Minister for Housing and Planning has welcomed the publication of the Final Report of the Mahon Tribunal and has pledged to act on its findings.

“As Minister responsible for planning, I am pleased that today (22 March, 2012) we now finally have the Mahon Tribunal Report. The evidence given during the hearings and the conclusions of the Report have rightly apportioned blame to those who received corrupt payments, frustrated the work of the Tribunal and undermined our planning process.  Planning corruption is not a faceless crime, it affects the welfare of families and communities for decades.  Today we have the Tribunal Report and I am determined to act on its conclusions to ensure that our planning system is designed and operated in the interests of the country and the community. Developer-led planning has been a disaster, and we need to rebuild confidence in the planning system as an evidence-based, open, clear, and democratic process. Some progress has been made in this regard but more needs to be done and I will drive that important agenda, with colleagues in Government.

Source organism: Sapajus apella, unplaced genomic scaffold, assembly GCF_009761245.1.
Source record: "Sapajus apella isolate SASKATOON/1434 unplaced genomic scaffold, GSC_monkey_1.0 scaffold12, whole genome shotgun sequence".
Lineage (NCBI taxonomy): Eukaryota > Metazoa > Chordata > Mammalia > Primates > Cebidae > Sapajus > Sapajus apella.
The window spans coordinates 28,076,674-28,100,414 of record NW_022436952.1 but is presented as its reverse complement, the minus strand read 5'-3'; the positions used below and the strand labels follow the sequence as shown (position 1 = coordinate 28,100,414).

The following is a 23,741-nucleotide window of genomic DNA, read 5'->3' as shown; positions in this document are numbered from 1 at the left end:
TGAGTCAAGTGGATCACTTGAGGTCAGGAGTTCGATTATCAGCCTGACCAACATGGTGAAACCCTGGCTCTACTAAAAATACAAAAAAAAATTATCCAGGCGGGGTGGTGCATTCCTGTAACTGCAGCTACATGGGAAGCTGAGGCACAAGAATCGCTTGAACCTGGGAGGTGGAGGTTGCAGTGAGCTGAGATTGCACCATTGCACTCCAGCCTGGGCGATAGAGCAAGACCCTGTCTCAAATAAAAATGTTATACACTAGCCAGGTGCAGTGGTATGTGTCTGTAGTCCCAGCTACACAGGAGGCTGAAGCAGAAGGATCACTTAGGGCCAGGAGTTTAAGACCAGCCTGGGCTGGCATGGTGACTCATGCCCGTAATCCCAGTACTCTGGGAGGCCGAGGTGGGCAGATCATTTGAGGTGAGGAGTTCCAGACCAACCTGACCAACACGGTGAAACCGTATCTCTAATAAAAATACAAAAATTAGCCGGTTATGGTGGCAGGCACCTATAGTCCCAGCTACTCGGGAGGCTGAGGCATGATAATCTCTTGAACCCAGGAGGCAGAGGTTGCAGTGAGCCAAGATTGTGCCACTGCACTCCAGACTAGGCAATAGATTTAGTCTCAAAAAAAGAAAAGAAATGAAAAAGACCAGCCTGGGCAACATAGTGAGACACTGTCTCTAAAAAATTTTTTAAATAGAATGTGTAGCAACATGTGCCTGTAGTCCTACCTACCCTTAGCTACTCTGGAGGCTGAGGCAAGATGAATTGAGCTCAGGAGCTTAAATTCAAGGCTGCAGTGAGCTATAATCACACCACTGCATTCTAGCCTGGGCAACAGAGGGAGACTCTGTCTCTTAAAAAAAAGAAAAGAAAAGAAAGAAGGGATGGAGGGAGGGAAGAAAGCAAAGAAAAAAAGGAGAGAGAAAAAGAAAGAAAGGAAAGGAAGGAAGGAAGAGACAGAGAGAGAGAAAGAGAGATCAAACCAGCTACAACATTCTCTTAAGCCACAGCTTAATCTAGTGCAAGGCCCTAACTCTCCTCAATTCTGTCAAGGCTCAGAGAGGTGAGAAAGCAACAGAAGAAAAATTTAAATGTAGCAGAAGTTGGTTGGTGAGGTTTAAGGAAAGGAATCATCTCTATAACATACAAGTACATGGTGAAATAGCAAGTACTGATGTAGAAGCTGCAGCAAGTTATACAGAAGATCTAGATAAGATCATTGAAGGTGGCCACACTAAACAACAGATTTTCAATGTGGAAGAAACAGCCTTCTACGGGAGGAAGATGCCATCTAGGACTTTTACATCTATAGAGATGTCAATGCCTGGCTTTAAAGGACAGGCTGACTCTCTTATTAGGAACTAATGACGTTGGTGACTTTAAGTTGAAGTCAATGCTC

The Tribunal Report makes important recommendations regarding our planning system. After considering the entire Tribunal Report and its recommendations I will bring forward proposed reforms for discussions with colleagues. I am adamant that no ambiguity can be allowed to exist as regard the roles of the minister or the elected member in the planning system, and tribunal recommendations will inform my thinking in this regard.


How we plan for future communities, commercial development, and infrastructure has a direct bearing on our quality of life, our economic recovery, and our environmental sustainability.  We must get it right.


It is important that action is taken on the findings of the Report. Following Government consideration, it should be forwarded to the DPP, the Garda Commissioner, the Revenue Commissioners, and the Standards in Public Office Commission as appropriate.


I want to thank the members of the Tribunal for their work over the years and for the clarity of the Report published today.


The tribunal has taken 15 years and the eventual costs are a genuine cause of public concern which I share.  We need methods of inquiry that can produce answers to issues of immediate public concern in a timely and cost-effective fashion.  Some of those methods are now available to us, and the cumbersome Tribunal process may well be a thing of the past.

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